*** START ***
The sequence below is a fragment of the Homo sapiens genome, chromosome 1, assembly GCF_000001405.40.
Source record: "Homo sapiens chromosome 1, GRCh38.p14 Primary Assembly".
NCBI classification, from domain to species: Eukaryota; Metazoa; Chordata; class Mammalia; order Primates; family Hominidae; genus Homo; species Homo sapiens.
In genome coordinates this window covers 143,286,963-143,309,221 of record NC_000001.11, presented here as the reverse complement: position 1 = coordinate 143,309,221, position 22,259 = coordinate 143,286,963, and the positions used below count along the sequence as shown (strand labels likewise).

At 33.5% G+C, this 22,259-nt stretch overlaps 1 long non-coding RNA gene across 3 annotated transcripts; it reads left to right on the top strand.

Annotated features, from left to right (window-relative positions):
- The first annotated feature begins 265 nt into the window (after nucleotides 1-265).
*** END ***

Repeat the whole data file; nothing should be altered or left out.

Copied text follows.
The sequence below is a fragment of the Homo sapiens genome, chromosome 1, assembly GCF_000001405.40.
Source record: "Homo sapiens chromosome 1, GRCh38.p14 Primary Assembly".
NCBI classification, from domain to species: Eukaryota; Metazoa; Chordata; class Mammalia; order Primates; family Hominidae; genus Homo; species Homo sapiens.
In genome coordinates this window covers 143,286,963-143,309,221 of record NC_000001.11, presented here as the reverse complement: position 1 = coordinate 143,309,221, position 22,259 = coordinate 143,286,963, and the positions used below count along the sequence as shown (strand labels likewise).

At 33.5% G+C, this 22,259-nt stretch overlaps 1 long non-coding RNA gene across 3 annotated transcripts; it reads left to right on the top strand.

Annotated features, from left to right (window-relative positions):
- The first annotated feature begins 265 nt into the window (after nucleotides 1-265).